The McMillens' failure to comply with the refund procedure precludes them from maintaining a claim against the government under the guise of a non-refund action. This is because the "pay first and litigate later" rule, see Falik v. United States, 343 F.2d 38, 42 (2d Cir. 1965), citing Flora v. United States, 362 U.S. 145, 162, 80 S. Ct. 630, 639, 4 L. Ed. 2d 623 (1960), is applicable both to refund actions and to any non-refund action that the taxpayer attempts to use as a vehicle for a collateral attack on his tax assessment. Thus, the fact that the McMillens also sought an order directing the IRS to release the tax liens on their property did not give the district court jurisdiction over this lawsuit. Although 28 U.S.C. § 2410(a) allows a taxpayer to sue the United States to "quiet title" to property on which the government has placed a lien,2 the "pay first and litigate later" rule limits Section 2410's waiver of sovereign immunity to cases where the taxpayer contests only the procedural validity of the lien, see, e.g., Robinson v. United States, 920 F.2d 1157, 1161 (3d Cir. 1990) (IRS filed lien without sending notice of deficiency to taxpayer); Ringer v. Basile, 645 F. Supp. 1517, 1525-26 (D. Colo. 1986) (IRS seized property in violation of its own procedures), Rodriguez v. United States, 629 F. Supp. 333 (N.D. Ill. 1986) (IRS levied on property without sending a notice of deficiency), or where the taxpayer has already paid the assessment, Overton v. United States, 925 F.2d 1282, 1285 n. 1 (10th Cir. 1991), or contends that some extrinsic event has rendered the lien unenforceable. See, e.g., Roberts v. United States, 436 F. Supp. 560, 561 (E.D. Tex. 1977) (expiration of statute of limitations barred enforcement of lien).
Where, on the other hand, the taxpayer attempts to use Section 2410 to challenge the underlying tax liability--that is, where he seeks to have the lien released on the ground that he does not owe what the IRS says he owes--the suit cannot proceed. See Elias v. Connett, 908 F.2d 521, 527 (9th Cir. 1990); Pollack v. United States, 819 F.2d 144, 145-46 (6th Cir. 1987); Laino v. United States, 633 F.2d 626, 633 n. 8 (2d Cir. 1980). Not until the taxpayer either settles his differences with the IRS, or observes the rules, pays the tax, files a refund action and obtains a judgment in his favor, may he sue under Section 2410 to obtain a release of the liens. See Kurio v. United States, 281 F. Supp. at 264 (proceedings pursuant to Section 2410 appropriate after taxpayer obtains judgment in refund action).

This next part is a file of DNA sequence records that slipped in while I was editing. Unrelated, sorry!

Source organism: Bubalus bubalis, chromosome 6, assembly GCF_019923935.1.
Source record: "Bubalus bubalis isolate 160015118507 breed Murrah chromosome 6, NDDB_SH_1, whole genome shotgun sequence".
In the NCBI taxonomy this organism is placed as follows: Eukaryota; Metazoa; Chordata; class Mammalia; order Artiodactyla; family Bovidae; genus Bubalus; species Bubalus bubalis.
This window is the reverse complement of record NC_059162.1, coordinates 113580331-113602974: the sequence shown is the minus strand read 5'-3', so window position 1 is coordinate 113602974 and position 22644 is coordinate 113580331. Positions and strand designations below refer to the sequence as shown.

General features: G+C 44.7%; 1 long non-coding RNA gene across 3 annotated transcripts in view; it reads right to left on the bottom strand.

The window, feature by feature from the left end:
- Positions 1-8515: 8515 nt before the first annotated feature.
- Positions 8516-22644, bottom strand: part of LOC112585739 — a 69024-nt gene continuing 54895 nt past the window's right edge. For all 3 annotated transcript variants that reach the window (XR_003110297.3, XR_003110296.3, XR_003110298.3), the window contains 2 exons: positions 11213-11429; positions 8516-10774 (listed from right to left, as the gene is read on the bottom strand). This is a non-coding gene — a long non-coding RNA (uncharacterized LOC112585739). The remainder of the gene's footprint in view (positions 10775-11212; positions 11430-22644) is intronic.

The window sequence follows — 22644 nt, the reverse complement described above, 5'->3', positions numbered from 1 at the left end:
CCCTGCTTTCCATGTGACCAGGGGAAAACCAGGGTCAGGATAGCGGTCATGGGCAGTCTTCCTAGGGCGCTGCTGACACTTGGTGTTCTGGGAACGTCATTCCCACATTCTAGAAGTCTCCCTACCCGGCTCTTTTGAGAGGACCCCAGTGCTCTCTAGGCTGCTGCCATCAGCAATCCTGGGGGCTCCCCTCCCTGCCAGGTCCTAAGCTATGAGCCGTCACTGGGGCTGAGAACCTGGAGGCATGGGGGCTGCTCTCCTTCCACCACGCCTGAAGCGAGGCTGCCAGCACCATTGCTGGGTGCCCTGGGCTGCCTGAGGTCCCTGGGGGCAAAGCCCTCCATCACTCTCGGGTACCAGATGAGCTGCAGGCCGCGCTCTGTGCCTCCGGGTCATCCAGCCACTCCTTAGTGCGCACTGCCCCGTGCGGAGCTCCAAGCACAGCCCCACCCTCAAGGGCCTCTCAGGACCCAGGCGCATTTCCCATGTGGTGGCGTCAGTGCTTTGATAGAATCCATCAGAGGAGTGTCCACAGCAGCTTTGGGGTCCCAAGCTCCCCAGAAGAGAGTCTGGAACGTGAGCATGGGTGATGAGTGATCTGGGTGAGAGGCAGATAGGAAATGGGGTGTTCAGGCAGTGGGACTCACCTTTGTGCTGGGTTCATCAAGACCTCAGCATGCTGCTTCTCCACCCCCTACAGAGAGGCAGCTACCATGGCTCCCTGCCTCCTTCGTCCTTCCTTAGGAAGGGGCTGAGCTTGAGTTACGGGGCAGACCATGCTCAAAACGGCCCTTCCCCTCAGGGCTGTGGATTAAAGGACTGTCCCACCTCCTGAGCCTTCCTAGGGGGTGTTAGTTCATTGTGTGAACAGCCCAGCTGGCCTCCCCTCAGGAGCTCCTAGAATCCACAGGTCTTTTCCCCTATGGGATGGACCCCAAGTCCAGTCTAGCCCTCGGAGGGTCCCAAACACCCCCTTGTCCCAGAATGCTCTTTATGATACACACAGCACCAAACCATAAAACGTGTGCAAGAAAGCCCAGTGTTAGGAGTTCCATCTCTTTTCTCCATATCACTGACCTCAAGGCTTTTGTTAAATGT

The McMillens have not alleged the existence of any procedural defect in the liens on their property. Rather, the heart of their claim is the substantive contention that they do not now owe, and have never owed, any money to the IRS for the years in question. For all that the complaint reveals, moreover, the McMillens' tax liability remains the subject of a live dispute with the IRS.3 As long as that is so, any attack on the liens will necessarily involve a determination of the accuracy of the underlying assessment, a determination that a district court cannot make until the jurisdictional prerequisites for a refund action have been fulfilled.
The McMillens have also cited 26 U.S.C. § 7432 as a basis for jurisdiction in this case. Section 7432, enacted in 1988 as part of a "Taxpayer Bill of Rights," authorizes suits against the United States for damages arising out of the IRS' deliberate or negligent failure to release a lien on the taxpayer's property as required "under section 6325." 26 U.S.C. § 6325 says that the Secretary of the Treasury must release a tax lien within thirty days after the Secretary finds that the amount assessed "has been fully satisfied or has become legally unenforceable."